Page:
Athletes, coaches and fans of high school spring sports now have another month to sit, wait and wonder if there will be another swing of the bat, another kick of the ball or another bang of the starting gun.
On Tuesday, the Utah High School Activities Association extended its initial spring sports and activities suspension to May 1 after implementing a two-week suspension earlier this month.
The move was made as the COVID-19 pandemic shreds apart daily life in Utah and the United States, as people try to distance themselves from each other to limit the spread of the virus and large gatherings have been disbanded across all areas of life.
For high school sports fans, it begs the question. Will spring sports be played this year?
"There’s been discussions internally on steps moving forward and there’s been discussions with stakeholders and feedback with them. However we’re still at a point based on the ever-developing nature of this public health crisis it would be irresponsible to comment at this time on what things look like a month from now," UHSAA assistant director Jon Oglesby told the Standard-Examiner.
On the surface, the UHSAA wants to see its spring sports championships played out.
Its assistant director, Jeff Cluff, said Tuesday on the Devin Dixon radio show on ESPN 97.7 in St. George that the UHSAA is trying to do everything it can not to cancel the championships.
"We’re not in a cancellation mode. If we were, we would’ve done it before now," Cluff said on the show.
Cluff did stress that the UHSAA wants to play only if it's safe to play and in "no way" will it put kids in jeopardy.
It's a complicated situation, and part of the decision might not be in the association's hands.
When Gov. Gary Herbert announced Monday an extension to the state's K-12 public school soft closure through May 1, that essentially forced the UHSAA's hand, which extended its initial spring sports and activities suspension through May 1 the next morning.
What happens if Herbert comes back in two weeks and orders public K-12 schools to finish the school year by remote learning? Would the UHSAA turn its activity suspension into a full-on cancellation? That's where things get murky.
The last time the United States experienced a widespread disruption of daily life on this current magnitude was during World War II, which happens to be the last time a spring sport championship wasn't contested in Utah (baseball in 1943, according to the UHSAA record book).
Boys track and field has contested a state championship every year since 1911, a streak that survived World War I, the Spanish Flu pandemic in 1918 and World War II.
Already, the current May 1 suspension date throws a wrench into some of the currently scheduled spring sports playoffs. One way or another, there will have to be major adjustments to calendars and schedules if play indeed resumes in May.
As scheduled, the first round of the 4A, 3A and 2A boys soccer state tournament would be April 24. The second round is scheduled for April 29. The 3A-2A softball and baseball tournaments start April 27.
Oglesby didn't elaborate on what's being considered for those specific tournaments.
Monday, May 4, is the scheduled first round of the 4A baseball and softball state tournaments.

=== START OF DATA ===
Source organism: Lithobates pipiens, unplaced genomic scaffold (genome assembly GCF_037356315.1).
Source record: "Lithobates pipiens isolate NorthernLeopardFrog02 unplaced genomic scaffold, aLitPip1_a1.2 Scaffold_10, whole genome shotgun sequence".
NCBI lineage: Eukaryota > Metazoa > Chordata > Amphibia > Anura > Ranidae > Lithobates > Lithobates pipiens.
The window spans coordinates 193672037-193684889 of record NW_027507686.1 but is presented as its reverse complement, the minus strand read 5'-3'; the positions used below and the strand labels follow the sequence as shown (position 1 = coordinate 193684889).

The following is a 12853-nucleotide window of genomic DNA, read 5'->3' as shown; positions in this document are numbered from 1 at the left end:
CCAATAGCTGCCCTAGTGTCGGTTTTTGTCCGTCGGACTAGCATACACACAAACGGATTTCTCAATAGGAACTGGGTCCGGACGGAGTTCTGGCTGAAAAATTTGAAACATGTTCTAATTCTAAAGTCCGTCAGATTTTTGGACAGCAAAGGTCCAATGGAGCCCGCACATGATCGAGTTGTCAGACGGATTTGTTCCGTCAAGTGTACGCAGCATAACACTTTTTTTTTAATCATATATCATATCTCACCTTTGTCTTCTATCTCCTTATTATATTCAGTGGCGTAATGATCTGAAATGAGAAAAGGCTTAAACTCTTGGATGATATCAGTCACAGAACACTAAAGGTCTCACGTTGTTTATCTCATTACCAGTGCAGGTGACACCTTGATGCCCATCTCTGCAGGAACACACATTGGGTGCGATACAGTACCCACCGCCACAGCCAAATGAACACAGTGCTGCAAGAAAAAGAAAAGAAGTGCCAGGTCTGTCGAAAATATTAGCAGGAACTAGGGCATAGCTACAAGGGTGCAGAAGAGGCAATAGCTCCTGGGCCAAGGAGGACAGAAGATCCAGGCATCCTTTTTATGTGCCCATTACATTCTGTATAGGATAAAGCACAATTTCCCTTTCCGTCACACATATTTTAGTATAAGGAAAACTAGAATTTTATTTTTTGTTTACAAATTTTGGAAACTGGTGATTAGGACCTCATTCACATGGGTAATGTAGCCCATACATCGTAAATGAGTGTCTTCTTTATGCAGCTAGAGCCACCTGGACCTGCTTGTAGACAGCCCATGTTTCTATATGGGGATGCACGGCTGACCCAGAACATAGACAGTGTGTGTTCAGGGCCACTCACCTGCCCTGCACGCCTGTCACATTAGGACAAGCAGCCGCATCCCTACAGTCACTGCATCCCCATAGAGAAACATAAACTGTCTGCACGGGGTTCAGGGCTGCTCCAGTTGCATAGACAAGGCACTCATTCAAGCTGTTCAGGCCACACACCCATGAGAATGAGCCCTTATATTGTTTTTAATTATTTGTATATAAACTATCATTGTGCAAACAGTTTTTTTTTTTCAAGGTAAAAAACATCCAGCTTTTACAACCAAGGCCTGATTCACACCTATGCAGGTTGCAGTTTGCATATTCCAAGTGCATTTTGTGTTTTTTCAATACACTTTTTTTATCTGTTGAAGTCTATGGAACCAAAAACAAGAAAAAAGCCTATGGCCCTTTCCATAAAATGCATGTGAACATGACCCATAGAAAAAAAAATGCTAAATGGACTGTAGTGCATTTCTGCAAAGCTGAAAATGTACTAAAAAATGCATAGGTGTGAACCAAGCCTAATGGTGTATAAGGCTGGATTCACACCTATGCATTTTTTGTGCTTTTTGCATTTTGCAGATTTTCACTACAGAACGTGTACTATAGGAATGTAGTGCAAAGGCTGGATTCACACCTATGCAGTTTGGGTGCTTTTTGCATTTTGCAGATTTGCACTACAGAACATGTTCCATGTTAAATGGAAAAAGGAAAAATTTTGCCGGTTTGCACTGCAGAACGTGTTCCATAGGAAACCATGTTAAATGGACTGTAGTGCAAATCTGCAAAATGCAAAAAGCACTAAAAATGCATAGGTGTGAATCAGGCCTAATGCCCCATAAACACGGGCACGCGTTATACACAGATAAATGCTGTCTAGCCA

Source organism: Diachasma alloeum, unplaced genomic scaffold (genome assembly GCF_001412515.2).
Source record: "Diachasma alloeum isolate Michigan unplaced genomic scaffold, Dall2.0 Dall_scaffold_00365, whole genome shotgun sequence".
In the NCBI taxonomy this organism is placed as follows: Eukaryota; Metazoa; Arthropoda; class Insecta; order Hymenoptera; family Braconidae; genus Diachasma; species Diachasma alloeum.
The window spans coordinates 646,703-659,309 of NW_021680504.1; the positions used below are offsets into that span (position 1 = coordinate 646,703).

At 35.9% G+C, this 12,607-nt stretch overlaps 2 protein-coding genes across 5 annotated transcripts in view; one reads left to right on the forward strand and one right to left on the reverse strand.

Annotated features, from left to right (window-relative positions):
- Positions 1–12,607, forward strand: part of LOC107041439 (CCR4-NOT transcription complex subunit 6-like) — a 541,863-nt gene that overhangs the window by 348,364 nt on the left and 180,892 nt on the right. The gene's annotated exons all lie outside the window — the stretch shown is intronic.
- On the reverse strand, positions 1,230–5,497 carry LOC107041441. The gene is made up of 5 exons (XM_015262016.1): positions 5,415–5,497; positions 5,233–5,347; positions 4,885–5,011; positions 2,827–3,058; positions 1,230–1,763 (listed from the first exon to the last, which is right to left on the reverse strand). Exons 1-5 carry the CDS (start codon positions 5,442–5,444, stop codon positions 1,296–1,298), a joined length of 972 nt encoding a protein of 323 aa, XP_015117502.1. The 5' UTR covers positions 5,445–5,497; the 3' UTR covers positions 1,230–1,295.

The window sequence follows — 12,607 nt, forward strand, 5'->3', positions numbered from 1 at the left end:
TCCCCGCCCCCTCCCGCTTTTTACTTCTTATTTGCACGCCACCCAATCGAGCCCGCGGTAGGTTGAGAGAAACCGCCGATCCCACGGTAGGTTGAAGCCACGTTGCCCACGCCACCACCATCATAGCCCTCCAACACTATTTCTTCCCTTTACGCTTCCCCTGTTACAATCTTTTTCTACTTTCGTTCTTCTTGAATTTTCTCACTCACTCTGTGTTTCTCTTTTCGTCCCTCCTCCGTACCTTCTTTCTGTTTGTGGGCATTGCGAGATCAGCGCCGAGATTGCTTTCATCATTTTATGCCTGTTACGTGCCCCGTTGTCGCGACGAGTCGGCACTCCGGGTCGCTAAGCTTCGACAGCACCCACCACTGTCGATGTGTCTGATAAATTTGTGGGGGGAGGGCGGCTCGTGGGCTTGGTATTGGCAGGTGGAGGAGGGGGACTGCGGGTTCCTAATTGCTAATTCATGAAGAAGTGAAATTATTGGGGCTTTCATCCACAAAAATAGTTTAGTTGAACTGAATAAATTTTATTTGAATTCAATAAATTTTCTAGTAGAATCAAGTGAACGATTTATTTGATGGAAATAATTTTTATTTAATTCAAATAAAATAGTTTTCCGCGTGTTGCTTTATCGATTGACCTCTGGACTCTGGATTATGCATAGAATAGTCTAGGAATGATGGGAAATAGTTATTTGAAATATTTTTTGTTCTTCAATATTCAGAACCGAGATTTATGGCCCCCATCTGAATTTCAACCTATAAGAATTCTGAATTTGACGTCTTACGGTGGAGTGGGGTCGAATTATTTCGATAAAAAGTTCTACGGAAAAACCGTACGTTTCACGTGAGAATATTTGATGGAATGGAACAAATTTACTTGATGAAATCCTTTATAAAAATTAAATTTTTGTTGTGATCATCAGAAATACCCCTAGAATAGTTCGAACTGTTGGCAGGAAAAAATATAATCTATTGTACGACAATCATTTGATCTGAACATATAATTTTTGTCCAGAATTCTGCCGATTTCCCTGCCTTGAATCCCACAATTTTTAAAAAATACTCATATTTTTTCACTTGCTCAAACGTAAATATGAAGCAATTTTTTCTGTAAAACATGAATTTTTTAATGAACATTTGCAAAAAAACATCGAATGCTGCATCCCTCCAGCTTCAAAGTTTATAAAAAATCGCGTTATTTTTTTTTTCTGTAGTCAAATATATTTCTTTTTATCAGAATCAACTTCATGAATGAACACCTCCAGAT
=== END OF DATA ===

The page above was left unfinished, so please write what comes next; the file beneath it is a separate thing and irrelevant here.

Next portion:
Cluff elaborated by telling Dixon that if it means pushing the spring sports season out past Memorial Day so the UHSAA can get the championships played, an unprecedented move under normal circumstances, "then we go on."
The UHSAA is working on scenarios of what things could or could not look like, but it's not in a position to know if any of those scenarios will happen.
Meanwhile, the suspension also includes practices and team activities, which muddy the waters further.
When, or if, the season resumes, teams are likely going to be short on practice and then have to jump into a truncated schedule. That presents player safety issues all across the board, but perhaps none more than in baseball.
State associations have implemented pitch count limitations in recent years, attempting to mitigate the trend of baseball players coming down with long-term injuries such as torn ulnar collateral ligaments (UCL) that require Tommy John elbow surgery.
Who's to say that pitchers have the capability to throw regular bullpen sessions to keep their pitching arms loose and conditioned during the remote learning/quarantine period?
And if they do have the capability, who's to say they're actually doing it?
Another consideration has to do with the social distancing guidelines — keeping 6 feet of distance from people as much as possible — implemented across the state and country.
Gov. Herbert has strongly recommended people avoid gatherings of 10 or more people for the foreseeable future.
Twenty baseball or softball players and a handful of coaches crammed into one dugout probably isn't the best way to practice social distancing in the state's eyes.
Neither is cramming 20 soccer players on to one row of bleachers on the sideline. Neither is having dozens of track and field teams, with their dozens of student athletes, converge on one location for a track meet.
Another consideration of resuming the season is the logistics of state championships, all currently scheduled for some time in May.
State soccer championship games are scheduled for Rio Tinto Stadium, the track and field state meet is scheduled to be held at BYU, baseball at Utah Valley University and softball at various locations, including the Taylorsville softball complex.
Oglesby didn't give specifics, but clearly there are some scheduling hurdles the UHSAA would have to clear with Real Salt Lake, BYU and UVU if it wanted to reschedule the state championships at those same locations.
Those are just a few of the questions and variables that have to be addressed before spring sports can resume, if they resume at all.
For now, the soccer nets sway in the wind, the baseball bats gather dust and everyone sits and waits, wondering if the storm has an end.